Recurrent Hepatolithiasis and Hepatic Abscess Secondary to Caroli’s Disease – Case Report

Kolani Henri, Xhelili Eljona, Vila Frenki, Haxhiu Asfloral, Masati Bledi, Çili Manser, Osmënaj Renato, Kananaj Ervin, Prendi Urana, Qosja Entela, Thomanasto Aleksandër, Sula Arentin



Hepatolithiasis is the presence of gallstones in the intrahepatic ducts due to primary, idiopathic or infectious causes (lithogenic bile) or secondary causes such as congenital cysts and strictures or past hepatobiliary surgery. Typically, hepatolithiasis patients presents with the Charcot’s triad (abdominal pain, jaundice, fever) suggestive of cholangitis. It is not uncommon for severe cholangitis to be accompanied with a hepatic abscess. The treatment consists in supportive measures for cholangitis, subsequent stone extraction and surgical removal of strictures and bile drainage. Patients should be closely monitored because of the high risk of recurrence, liver cirrhosis or cholangiocarcinoma.

Case presentation

Our patient is a 61 years old male with the following medical history and presentation: Right nephrectomy before approximately 15 years, for polycystic renal disease. Seven years ago, he underwent the surgical procedure of cholecystectomy and choledocho-duodenal anastomosis for gallbladder and CBD stones. A year later, he undergoes an urgent surgical procedure for an intra-abdominal abcess (right subphrenic). For the next five years the patient had no complaints. Three months prior to the surgery he is admitted to the hospital for persistent, recurring episodes of fever (38.5 °C), which did not respond well to antibiotic therapy. Radiology confirms intrahepatic stones, bilateral cystic dilations of bile ducts (Caroli’s Disease) and an abscess of the VIIth liver segment. The patient continues a conservative treatment until optimal parameters are reached for the eventual procedure. The VIIth liver segment is partially resected, the hepatic calculi are extracted and a hepatico-jejunostomy performed, joining a Roux limb with the biliary confluence.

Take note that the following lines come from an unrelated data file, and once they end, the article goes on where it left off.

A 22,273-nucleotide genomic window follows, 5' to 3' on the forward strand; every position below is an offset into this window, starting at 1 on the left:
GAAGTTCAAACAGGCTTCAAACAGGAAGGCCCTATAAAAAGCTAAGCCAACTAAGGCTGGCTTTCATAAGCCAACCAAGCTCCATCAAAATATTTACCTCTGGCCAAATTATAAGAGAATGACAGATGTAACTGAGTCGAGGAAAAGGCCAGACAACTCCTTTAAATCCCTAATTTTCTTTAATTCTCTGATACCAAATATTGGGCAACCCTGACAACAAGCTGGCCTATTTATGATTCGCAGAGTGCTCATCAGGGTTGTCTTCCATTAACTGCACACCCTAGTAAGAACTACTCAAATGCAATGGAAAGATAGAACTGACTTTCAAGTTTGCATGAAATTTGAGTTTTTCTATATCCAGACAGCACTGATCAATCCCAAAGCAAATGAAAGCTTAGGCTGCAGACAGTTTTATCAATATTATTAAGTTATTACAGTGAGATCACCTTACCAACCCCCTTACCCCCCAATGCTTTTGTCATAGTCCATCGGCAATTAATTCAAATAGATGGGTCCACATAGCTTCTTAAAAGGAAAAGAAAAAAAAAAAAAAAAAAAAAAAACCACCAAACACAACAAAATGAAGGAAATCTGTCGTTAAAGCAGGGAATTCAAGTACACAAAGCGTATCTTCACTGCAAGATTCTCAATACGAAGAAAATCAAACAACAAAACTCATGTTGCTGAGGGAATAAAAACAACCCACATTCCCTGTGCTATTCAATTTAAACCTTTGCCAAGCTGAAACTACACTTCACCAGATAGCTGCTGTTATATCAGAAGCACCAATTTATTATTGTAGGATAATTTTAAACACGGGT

Depending on patient history and current presentation in terms of the severity of the disease and the classification of hepatolithiasis, the surgeon has to weigh and decide upon possible treatment options. Among them we mention supportive measures to treat acute cholangitis, pharmacologic therapy (statins), percutaneous transhepatic cholangioscopic lithotomy, peroral cholangioscopic lithotripsy and surgery.


Patients with hepatolithiasis recurrence experience chronic cholangitis and eventually develop cirrhosis over a period of 10 to 20 years. Furthermore, the incidence of intrahepatic cholangiocarcinoma is about 5% to 10%. These patients require a long-term follow-up because of an increased risk of cancer after 10 to 20 years.

Keywords: General Surgery, Hepatobiliary Surgery, Hepatolithiasis, Caroli’s Disease, Congenital Biliary Cysts.

DOI: 10.7176/ALST/97-01

Publication date: January 31st 2023

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